NASA says the oceans of Jupiter’s moon Europa may be habitable. Wait, fucking what?
You know, with Reality on Fire, it’s easy to miss dope news like this. Check this shit out. The oceans of Jupiter’s moon Europa? May be fucking habitable.
A new study of the oceans of Europa suggest oceans on that giant moon may be habitable. But is there life?
The oceans of Europa may be habitable, according to a new model developed by NASA. This moon — 3,100 km (1,900 miles) in diameter — is the fourth-largest moon orbiting Jupiter. Although smaller than our own Moon, Europa is larger than Pluto.
The Voyager and Galileo spacecraft revealed images and data from Europa revealing vast storehouses of water beneath the surface of the giant moon. However, the chemical makeup of these extraterrestrial oceans remains uncertain. Using information collected during the Galileo mission, researchers from NASA’s Jet Propulsion Laboratory simulated conditions beneath these alien seas.
Orbiting around Jupiter, five times further from than Sun than is the Earth, Europa is, at a quick glance, a frozen world. However, under its frozen surface sit oceans far greater than those on our homeworld. Radioactive decay or gravitational forces from its massive partner heat the ice, melting it into massive, subterranean oceans. This heat also wears on mineral deposits, releasing water.
“We were able to model the composition and physical properties of the core, silicate layer, and ocean. We find that different minerals lose water and volatiles at different depths and temperatures,” Mohit Melwani Daswani, ,a geochemist and planetary scientist at JPL, explains.
The team found that the amount of mass they expected to find missing from the crust of Europa was nearly the same as the mass of the oceans, suggesting water on that world came from minerals found on Europa.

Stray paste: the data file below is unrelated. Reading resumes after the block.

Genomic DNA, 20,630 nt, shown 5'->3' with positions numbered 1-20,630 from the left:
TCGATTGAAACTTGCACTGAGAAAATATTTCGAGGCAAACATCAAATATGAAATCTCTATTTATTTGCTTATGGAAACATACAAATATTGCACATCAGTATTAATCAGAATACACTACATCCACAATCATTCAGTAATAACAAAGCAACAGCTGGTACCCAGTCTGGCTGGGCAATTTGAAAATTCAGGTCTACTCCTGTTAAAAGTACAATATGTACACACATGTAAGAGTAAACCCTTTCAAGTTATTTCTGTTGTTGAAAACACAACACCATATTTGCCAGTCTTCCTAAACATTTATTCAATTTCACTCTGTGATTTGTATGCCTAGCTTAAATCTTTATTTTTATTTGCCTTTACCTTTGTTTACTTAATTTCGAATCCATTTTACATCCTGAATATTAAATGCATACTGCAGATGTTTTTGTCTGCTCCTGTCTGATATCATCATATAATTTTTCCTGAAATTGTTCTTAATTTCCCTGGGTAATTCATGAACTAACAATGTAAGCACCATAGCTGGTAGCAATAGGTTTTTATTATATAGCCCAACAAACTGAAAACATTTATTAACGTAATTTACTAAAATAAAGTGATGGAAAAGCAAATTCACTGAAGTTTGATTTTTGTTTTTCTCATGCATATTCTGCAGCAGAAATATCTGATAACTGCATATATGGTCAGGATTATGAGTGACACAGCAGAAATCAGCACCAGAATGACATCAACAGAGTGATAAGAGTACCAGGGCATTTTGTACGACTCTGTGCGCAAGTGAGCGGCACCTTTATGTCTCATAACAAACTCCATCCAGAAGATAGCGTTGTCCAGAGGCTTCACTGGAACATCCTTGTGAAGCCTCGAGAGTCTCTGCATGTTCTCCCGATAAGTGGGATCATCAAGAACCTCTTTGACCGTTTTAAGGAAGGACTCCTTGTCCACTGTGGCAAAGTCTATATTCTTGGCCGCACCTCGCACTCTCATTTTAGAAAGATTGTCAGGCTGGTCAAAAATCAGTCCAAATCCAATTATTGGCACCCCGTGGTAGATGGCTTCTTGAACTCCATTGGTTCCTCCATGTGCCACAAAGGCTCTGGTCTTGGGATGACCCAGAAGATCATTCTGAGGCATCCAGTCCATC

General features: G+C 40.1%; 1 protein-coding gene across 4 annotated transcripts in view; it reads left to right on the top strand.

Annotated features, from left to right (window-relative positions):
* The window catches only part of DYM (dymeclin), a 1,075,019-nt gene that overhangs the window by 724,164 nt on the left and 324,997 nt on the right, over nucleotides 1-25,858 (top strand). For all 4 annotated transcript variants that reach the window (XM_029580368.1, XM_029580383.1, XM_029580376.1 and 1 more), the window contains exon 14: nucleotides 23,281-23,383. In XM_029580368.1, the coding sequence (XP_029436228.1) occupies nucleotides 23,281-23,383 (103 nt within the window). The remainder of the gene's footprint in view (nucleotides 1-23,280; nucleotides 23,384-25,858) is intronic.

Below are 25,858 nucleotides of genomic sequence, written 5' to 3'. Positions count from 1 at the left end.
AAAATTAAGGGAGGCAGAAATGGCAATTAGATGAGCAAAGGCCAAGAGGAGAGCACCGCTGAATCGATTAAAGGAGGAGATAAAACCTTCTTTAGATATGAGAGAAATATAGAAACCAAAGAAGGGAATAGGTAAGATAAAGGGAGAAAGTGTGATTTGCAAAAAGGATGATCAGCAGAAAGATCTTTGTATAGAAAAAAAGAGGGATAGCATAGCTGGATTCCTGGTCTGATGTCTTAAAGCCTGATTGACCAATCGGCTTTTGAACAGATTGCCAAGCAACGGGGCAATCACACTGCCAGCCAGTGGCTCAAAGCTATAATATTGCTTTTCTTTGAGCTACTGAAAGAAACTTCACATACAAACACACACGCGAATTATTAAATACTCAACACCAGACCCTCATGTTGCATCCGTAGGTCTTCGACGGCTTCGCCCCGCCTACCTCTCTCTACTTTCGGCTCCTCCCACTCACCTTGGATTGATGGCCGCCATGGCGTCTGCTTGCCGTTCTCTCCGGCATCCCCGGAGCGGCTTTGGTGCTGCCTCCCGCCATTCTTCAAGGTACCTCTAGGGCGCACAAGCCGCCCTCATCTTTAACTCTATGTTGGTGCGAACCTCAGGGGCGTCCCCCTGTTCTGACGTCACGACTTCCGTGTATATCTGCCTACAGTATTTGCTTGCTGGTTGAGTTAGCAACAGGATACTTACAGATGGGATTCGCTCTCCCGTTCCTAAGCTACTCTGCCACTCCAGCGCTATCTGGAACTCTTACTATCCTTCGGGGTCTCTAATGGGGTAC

The study also suggested that worlds orbiting other stars may also form water through chemical and physical processes unfolding on mineral deposits.
I’ll have a large ocean, light on the ice
First discovered by Galileo Galilei in 1610, Europa is the smallest of the four large moons of Jupiter first spied by the legendary astronomer. Since its discovery more than four centuries ago, Europa has only become more wondrous.
“Scientists think Europa’s ice shell is 10 to 15 miles (15 to 25 kilometers) thick, floating on an ocean 40 to 100 miles (60 to 150 kilometers) deep. So while Europa is only one-fourth the diameter of Earth, its ocean may contain twice as much water as all of Earth’s oceans combined,” NASA describes.
Although Europa is likely to be as old as the solar system — four -and-a-half billion years of age — the surface is just 20 to 180 million years old.
Europa could offer one of the best places in the Solar System to find life, and this recent study makes such a possibility more likely. Previously, most researchers believed the oceans of Europa would be sulfur-rich. But, this new model suggests the waters of Europa would be laced with chlorides, much like the salty oceans of Earth.
Studies suggest vents, similar to those on Earth, could form on the ocean floor of Europa, feeding chemicals and warmth to the alien oceans.
Comets, drawn by the powerful gravitational force of Jupiter, would pummel Europa in vast numbers. Many of these icy visitors from the outer solar system would bring organic materials, sprinkling Europa with some of the basic building blocks of life.
And, much like Earth, chemical reactions on Europa produce 10 times as much oxygen as hydrogen. This quality might make the development of life on Europa even more likely.
However, how warm all these heating sources makes the water remains a mystery, worthy of exploration.